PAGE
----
Should you use a credit card to fund a startup business?

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Ask a Lender
July 19, 2017 | Updated September 25, 2017


Key Points

Thinking of funding a startup with a credit card?

  • Easy qualification
  • Quick to obtain
  • You can be personally liable for company debt
  • Your personal credit score can be affected by repayment activity

Securing financing for a startup business can be difficult. Most startups lack a history that lenders can review to determine whether the business is able or likely to make its payments. In short, startups lack what are called the “four Cs” of business credit:

  • Capital. Capital consists of a business’s assets, such as equipment or product inventory.
  • Collateral. A business can use collateral — cash reserves of other assets — to help back a loan, making it a less risky proposition for lenders.
  • Capacity. Capacity refers to the business’s capacity to repay the loan. New businesses don’t have a track record to demonstrate to lenders they can pay back a loan, which makes them seem like more a risk in lenders’ eyes.
  • Character. A business’s character entails its financial history, including its credit score. Since startup businesses lack a credit history, lenders may look at the owner’s personal credit history to help them decide whether to approve a loan.

Because startups typically don’t have the four Cs under their belt, it can be tempting for new business owners to reach for a credit card to help pay business expenses — whether it’s a business credit card (assuming the business is able to obtain one despite having no credit history), or a personal credit card taken out in the owner’s name.

But is starting a business with a credit card a good idea? Although such a strategy can work if other alternatives fall short, be aware that using a credit card to finance a startup business comes with risks.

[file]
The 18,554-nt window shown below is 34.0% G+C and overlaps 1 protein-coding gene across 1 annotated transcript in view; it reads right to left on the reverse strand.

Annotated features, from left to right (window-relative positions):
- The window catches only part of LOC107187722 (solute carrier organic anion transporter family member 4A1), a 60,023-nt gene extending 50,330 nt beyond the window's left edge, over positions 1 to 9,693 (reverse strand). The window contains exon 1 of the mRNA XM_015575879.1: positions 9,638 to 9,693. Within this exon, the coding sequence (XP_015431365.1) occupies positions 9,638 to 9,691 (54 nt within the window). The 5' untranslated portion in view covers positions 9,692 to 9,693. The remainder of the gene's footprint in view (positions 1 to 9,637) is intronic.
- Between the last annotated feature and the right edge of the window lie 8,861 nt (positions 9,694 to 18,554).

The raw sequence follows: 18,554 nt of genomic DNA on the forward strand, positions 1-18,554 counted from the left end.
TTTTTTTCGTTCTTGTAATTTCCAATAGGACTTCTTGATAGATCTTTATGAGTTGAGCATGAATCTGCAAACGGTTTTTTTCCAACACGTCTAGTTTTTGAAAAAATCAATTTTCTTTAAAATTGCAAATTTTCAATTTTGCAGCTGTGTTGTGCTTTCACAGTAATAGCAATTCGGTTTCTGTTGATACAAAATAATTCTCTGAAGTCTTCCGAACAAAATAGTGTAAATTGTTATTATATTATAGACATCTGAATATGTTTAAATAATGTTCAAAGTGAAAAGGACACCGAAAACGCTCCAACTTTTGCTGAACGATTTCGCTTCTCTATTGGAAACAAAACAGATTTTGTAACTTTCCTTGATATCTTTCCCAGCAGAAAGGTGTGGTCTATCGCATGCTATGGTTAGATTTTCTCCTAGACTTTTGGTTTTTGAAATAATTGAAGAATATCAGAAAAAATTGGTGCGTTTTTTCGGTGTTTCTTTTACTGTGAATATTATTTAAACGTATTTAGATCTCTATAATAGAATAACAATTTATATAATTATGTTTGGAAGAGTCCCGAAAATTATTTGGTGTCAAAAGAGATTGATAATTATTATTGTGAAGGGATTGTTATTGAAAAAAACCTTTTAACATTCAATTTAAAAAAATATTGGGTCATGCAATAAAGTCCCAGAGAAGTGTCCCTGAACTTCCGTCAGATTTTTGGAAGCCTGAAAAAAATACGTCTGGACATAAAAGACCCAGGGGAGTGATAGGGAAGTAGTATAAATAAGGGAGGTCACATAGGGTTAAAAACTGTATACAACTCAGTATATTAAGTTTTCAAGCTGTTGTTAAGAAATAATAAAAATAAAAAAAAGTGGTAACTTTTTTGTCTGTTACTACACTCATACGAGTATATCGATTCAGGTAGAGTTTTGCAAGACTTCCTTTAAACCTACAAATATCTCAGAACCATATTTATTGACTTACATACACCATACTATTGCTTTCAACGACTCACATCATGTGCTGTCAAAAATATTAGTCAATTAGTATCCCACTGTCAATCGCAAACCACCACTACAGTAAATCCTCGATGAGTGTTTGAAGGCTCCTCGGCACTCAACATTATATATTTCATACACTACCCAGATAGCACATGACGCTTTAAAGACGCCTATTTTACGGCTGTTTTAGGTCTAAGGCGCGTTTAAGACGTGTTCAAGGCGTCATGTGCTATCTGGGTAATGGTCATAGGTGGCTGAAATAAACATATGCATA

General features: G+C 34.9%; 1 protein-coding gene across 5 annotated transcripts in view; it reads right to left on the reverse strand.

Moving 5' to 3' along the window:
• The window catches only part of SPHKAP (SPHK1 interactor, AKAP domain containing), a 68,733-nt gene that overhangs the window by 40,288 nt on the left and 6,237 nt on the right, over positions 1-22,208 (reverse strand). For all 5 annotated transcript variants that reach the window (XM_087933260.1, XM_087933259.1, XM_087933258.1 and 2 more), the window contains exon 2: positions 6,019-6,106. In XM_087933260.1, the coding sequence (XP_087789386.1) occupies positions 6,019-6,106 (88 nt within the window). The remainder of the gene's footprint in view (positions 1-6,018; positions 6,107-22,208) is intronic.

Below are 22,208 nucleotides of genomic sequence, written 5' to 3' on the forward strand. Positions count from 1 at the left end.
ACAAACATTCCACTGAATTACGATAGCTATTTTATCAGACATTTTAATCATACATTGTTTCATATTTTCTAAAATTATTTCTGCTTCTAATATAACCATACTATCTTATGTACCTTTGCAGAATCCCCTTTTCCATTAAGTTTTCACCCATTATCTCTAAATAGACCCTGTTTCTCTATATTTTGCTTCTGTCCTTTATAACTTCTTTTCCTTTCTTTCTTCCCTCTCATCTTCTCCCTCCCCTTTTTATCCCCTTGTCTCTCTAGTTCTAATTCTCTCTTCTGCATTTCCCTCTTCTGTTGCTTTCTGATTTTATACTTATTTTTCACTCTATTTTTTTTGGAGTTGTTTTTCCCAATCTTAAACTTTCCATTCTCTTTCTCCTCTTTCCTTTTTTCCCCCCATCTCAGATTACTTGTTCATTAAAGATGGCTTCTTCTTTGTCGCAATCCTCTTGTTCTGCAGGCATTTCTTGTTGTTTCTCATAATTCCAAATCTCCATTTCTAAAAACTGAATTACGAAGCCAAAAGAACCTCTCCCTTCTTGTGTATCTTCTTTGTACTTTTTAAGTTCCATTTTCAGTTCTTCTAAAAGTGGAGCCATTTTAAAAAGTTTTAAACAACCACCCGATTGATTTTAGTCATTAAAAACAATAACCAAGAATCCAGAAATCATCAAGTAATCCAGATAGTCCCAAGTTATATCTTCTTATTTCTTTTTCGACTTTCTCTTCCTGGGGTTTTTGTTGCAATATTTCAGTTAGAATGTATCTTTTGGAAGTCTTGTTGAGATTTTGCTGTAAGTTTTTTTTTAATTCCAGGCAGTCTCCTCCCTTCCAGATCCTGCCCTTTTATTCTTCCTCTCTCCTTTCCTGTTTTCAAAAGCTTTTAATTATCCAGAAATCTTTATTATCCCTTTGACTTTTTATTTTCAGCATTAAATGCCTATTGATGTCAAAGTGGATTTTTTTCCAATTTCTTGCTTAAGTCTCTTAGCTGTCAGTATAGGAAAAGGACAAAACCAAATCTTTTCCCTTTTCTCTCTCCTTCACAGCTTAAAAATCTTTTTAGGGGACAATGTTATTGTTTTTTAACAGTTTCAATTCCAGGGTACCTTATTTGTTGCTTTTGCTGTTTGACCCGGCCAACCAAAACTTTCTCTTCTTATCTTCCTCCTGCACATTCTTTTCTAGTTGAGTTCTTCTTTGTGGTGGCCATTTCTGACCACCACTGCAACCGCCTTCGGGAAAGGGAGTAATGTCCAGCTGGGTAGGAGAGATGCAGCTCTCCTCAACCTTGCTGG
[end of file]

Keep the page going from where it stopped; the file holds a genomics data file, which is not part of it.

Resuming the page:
According to research from the Ewing Marion Kauffman Foundation published in 2009, every $1,000 of credit card debt a business takes on increases by 2 percent the chances the business will fail.

Business owners who can’t obtain a business credit card should think carefully about using a personal card. If the business fails, your personal credit is on the line, especially if you can’t make the payments.

Incorporating the business as a limited liability company offers some protection from personal liability for debts the business incurs. Be aware, however, that even if you incorporate, you could still be on the hook for the business’s debt in certain circumstances — including credit card debt – regardless of whether it’s your name or the business’s name on the card. If you have any doubts, consult an attorney who can walk you through the nuances of your business’s legal structure.

Also, take note that in some circumstances, taking out a business credit card could affect your personal credit score. It depends on whether the credit card issuer reports the account information to the credit reporting bureaus. It also depends on whether you are listed as a cosigner or guarantor on the card, and if your name is on the account in addition to the name of the business. If your name is associated with the account, it may be reported on your personal credit profile.

So, is it a good idea to use a credit card to fund a new business? It’s risky, so if you decide to proceed with that strategy, do so with caution. Make sure you understand the risks and take measures to minimize them.

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